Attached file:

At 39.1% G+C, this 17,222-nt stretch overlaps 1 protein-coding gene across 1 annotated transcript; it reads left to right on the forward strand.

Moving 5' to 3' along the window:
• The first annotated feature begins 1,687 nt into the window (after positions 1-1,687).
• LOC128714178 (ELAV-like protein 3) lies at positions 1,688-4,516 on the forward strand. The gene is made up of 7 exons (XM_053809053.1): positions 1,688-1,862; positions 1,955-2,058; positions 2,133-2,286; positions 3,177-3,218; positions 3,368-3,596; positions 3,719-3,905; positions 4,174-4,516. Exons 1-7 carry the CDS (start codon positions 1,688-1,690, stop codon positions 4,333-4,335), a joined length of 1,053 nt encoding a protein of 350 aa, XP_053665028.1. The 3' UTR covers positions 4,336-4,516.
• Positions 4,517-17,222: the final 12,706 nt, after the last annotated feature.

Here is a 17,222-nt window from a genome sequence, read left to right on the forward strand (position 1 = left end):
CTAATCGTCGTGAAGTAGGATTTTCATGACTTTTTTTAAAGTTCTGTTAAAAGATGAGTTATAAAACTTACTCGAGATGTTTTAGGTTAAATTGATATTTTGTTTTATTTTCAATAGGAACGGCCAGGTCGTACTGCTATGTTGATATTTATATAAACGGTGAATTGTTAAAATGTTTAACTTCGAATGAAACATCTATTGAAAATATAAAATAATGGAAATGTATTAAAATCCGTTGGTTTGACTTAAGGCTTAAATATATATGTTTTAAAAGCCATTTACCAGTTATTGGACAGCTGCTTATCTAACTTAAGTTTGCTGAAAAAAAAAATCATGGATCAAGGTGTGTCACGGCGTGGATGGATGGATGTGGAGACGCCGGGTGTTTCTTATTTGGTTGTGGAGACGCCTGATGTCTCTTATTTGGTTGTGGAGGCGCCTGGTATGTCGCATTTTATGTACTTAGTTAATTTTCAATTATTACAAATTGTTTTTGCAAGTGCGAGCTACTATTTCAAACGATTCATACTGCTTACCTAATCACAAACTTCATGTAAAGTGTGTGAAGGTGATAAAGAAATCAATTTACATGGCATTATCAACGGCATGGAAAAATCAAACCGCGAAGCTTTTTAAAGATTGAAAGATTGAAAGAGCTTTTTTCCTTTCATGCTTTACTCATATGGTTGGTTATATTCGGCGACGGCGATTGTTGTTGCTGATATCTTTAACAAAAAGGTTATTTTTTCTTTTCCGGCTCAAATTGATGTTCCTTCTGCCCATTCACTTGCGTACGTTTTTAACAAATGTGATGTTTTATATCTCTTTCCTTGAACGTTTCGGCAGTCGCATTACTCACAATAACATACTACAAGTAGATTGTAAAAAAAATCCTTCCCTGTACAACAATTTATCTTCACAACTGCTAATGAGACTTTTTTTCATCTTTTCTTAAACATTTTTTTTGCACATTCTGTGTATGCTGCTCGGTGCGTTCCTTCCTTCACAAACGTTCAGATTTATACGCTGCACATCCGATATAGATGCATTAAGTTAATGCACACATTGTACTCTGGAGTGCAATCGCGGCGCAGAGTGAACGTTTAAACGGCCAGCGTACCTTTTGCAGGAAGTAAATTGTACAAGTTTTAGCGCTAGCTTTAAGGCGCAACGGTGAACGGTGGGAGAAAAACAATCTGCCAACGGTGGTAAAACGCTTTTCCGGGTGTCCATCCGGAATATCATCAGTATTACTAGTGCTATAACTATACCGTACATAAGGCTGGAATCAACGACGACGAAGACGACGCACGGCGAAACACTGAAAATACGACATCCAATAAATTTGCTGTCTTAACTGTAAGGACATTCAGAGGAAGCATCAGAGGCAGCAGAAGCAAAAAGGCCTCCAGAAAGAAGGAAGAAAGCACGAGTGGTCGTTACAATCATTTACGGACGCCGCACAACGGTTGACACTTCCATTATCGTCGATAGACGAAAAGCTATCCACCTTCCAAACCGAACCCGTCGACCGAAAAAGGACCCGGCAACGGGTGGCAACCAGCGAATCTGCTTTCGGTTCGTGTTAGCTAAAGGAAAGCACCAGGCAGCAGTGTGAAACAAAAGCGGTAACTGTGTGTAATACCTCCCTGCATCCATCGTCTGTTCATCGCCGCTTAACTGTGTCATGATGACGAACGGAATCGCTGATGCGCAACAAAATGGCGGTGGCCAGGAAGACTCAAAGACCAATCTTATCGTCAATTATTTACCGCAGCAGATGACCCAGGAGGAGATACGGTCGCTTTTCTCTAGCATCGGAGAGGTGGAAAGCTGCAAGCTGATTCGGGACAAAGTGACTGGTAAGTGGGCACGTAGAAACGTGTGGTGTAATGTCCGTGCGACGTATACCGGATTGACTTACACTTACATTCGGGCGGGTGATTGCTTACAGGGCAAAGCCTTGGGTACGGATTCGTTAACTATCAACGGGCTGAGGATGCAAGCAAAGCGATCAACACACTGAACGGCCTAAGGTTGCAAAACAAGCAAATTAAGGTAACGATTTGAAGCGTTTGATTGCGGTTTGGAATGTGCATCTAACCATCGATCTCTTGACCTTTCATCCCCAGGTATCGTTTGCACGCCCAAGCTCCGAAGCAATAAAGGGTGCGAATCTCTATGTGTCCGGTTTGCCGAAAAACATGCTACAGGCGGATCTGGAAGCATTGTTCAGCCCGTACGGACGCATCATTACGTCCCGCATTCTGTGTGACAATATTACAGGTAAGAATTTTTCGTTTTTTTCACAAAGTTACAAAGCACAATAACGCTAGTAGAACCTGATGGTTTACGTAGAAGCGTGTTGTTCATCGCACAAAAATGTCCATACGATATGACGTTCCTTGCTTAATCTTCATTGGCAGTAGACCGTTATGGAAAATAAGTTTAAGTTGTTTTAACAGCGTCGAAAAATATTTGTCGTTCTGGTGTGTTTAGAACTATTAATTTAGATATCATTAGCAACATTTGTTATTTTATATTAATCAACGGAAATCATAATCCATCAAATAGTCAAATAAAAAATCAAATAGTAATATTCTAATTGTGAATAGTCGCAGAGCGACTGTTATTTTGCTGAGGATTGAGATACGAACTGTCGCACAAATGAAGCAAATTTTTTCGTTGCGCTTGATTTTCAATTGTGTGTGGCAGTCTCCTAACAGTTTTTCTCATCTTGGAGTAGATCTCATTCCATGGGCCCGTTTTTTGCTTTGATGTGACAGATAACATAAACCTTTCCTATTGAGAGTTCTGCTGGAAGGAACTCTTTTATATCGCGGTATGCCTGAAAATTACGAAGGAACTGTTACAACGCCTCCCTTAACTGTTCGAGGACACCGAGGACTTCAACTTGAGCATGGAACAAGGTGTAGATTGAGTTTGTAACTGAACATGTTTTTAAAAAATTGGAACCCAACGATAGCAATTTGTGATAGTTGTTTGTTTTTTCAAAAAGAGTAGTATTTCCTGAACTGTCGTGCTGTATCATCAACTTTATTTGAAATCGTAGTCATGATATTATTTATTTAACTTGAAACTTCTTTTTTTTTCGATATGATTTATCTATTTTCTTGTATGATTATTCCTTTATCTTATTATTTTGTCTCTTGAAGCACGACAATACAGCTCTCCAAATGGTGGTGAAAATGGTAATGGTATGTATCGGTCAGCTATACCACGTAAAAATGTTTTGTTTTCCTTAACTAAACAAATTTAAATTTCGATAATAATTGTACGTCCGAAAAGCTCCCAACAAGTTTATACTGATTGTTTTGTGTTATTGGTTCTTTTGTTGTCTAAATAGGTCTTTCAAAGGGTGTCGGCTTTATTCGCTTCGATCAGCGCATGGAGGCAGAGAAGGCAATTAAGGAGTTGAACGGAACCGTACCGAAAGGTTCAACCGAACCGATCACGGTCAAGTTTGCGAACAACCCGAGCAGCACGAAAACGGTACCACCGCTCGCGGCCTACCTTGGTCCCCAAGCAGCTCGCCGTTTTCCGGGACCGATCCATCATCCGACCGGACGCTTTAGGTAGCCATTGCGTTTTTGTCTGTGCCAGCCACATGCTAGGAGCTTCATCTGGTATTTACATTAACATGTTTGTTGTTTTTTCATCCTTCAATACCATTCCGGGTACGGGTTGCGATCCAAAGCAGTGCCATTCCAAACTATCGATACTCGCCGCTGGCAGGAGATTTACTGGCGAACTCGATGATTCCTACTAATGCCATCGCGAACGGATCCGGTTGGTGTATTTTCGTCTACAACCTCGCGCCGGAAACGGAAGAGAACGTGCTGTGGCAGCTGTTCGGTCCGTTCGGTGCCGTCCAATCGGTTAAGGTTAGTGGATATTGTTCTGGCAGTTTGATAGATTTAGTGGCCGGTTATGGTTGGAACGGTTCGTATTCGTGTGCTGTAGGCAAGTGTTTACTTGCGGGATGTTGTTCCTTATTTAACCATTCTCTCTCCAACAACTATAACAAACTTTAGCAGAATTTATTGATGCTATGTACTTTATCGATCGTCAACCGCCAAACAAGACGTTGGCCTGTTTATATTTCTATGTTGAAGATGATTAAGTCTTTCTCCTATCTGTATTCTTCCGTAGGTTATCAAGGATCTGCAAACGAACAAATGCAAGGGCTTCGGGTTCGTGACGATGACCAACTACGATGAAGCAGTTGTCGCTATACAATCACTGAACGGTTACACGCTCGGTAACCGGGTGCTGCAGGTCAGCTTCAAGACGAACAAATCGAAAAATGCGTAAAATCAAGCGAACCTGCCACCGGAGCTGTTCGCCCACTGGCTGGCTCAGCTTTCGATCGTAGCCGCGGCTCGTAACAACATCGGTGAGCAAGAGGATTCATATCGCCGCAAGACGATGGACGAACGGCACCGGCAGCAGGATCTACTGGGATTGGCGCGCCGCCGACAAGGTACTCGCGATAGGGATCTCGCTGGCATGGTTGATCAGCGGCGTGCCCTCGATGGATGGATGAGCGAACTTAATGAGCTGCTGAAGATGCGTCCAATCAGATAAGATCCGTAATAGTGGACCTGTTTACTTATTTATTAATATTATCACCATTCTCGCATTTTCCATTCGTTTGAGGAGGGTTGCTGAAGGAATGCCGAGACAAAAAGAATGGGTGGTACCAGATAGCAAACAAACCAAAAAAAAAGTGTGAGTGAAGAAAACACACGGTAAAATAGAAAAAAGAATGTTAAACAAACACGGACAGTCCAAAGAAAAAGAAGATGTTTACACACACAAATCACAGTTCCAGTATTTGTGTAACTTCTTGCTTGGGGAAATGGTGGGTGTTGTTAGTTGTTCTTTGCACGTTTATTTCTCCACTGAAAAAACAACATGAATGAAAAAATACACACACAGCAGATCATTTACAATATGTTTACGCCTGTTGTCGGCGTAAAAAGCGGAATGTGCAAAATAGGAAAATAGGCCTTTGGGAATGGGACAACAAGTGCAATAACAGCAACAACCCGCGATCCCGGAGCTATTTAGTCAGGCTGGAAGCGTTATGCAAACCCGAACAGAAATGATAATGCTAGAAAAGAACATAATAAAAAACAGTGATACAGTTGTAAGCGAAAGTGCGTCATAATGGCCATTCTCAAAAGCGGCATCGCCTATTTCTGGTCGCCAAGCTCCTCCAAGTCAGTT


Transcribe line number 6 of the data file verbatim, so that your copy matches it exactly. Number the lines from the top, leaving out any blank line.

Here is a 17,222-nt window from a genome sequence, read left to right on the forward strand (position 1 = left end):